Exclusive!: Springsteen to Race for Factory Harley Team

| July 5, 2002
Due to the injuries that he suffered at the Lima Half Mile, Team Harley-Davidson’s Rich King will not be competing at the Springfield Short Track on July 6 – that’s the bad news. The good news, if you choose to look at it that way, is that King himself has come up with a suitable replacement rider for the Springfield Short Track.

None other than three-time AMA Grand National Champion Jay Springsteen will be aboard a Bill Werner-tuned factory bike one more time at Springfield, taking his place in the line-up aboard one of the factory’s Buell Blast-powered Harley-Davidson 500Rs. Although Springer himself was unavailable for comment, according to Werner, having him aboard the bike is a no-brainer.

“Jay and the company have always had what you might call a mutual aid agreement,” Werner said. “We have always tried to help him out whenever we could, and he has always tried to help us out whenever he could. This company has always been loyal to its people, and Jay is still someone that we hold in very high regard. It just so happens that we have an empty motorcycle, and he is available, so it should be an interesting night. Obviously, regardless of what happens, we’re going to be winners from the historical standpoint.”

The pair almost were winners after such an agreement once before at Springfield. That historic occasion took place in 1996, when Springsteen rode one of Scott Parker’s factory bikes and led much of the main event en route to a fourth-place finish. You might say that this is an opportunity for Springsteen to return the favor.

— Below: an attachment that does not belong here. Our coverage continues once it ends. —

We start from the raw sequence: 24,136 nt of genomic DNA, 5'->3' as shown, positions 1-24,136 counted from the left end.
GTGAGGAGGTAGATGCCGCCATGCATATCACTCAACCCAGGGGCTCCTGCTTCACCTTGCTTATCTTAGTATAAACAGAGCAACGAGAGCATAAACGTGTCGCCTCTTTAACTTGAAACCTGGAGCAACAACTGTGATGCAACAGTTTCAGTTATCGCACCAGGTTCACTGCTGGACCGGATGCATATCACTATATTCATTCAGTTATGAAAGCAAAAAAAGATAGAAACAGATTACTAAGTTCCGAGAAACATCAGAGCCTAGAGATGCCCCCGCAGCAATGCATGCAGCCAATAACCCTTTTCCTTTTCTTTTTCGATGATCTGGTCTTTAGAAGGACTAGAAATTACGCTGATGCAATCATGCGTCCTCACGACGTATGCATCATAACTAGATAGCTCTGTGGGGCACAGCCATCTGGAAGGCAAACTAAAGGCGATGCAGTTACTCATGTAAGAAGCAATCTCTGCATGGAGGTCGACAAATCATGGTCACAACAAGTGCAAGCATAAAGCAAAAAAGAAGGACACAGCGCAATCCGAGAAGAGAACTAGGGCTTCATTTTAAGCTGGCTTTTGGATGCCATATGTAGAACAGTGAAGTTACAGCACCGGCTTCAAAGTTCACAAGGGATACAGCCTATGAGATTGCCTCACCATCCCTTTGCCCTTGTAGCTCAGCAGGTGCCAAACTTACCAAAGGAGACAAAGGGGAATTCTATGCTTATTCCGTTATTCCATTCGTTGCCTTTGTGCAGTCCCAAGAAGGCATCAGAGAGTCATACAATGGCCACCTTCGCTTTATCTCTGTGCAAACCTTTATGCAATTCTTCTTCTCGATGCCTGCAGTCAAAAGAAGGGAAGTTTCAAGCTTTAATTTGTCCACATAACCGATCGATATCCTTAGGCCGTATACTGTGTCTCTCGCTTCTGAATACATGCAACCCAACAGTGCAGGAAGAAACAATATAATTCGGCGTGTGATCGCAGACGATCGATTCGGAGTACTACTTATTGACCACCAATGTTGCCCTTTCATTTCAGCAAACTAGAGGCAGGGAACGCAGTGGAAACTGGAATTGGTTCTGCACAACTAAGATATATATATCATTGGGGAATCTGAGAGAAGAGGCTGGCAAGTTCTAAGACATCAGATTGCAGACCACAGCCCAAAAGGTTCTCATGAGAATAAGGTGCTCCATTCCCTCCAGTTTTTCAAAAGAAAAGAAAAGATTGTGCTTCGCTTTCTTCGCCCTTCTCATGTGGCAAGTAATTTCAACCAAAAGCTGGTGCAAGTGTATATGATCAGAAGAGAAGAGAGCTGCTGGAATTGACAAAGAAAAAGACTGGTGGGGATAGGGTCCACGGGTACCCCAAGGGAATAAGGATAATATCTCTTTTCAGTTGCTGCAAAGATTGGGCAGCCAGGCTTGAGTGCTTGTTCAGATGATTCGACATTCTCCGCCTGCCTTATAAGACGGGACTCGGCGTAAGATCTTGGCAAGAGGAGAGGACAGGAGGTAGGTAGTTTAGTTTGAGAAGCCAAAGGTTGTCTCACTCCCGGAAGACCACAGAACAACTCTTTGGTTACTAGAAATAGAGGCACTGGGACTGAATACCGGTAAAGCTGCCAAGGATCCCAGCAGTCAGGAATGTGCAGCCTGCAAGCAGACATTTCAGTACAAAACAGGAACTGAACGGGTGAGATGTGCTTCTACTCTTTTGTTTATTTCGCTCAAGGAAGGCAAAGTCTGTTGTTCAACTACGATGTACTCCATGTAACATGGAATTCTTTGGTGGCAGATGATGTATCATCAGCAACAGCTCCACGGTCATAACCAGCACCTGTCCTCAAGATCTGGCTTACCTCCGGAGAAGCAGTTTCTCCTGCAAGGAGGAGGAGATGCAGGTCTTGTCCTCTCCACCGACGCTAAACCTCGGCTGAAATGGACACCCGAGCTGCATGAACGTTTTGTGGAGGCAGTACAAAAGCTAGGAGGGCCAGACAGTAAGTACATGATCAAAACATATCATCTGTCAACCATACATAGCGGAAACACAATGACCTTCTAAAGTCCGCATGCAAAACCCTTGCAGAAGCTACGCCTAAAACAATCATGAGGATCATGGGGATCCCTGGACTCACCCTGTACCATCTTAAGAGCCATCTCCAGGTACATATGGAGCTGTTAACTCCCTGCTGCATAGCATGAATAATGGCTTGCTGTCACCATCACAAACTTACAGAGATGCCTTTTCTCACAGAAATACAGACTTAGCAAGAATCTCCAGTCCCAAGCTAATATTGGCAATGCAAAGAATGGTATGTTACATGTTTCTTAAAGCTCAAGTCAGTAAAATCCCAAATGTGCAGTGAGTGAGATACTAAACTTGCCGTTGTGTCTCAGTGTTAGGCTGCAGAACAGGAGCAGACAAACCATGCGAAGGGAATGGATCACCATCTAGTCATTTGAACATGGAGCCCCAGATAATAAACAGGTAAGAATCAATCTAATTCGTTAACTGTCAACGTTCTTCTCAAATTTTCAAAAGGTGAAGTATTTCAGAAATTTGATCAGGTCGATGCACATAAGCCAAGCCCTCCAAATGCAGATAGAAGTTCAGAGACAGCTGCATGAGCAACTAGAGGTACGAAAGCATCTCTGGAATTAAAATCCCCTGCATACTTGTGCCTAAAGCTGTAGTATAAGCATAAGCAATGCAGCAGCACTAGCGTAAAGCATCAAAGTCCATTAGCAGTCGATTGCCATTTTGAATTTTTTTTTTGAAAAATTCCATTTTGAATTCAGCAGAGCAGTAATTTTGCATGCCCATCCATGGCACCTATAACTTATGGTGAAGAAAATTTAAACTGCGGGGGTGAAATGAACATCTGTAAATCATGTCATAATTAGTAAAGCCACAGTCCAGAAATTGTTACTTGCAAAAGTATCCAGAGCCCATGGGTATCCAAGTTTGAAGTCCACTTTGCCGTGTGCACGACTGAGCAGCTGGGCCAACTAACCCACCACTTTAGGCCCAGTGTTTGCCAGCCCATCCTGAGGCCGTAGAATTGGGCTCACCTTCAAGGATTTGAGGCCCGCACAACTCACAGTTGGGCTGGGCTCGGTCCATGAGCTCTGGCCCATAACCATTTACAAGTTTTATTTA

As for the temporary loss of King, Werner understandably takes no joy.

“We’re really bummed that Rich can’t ride,” Werner said. “He had a really good result aboard the Blast at the short track last year, and I know that he was really looking forward to riding it there this year. He sort of had a hot streak going with Oklahoma City and then being the fastest rider at Lima before that crash. But it is in his best interest to come back only when he is ready. We don’t expect him back until he is, and when he is, then his bikes are waiting for him. Rich was the one who suggested that Jay ride the bikes. I think that says a lot about Rich.”

By Scott Rousseau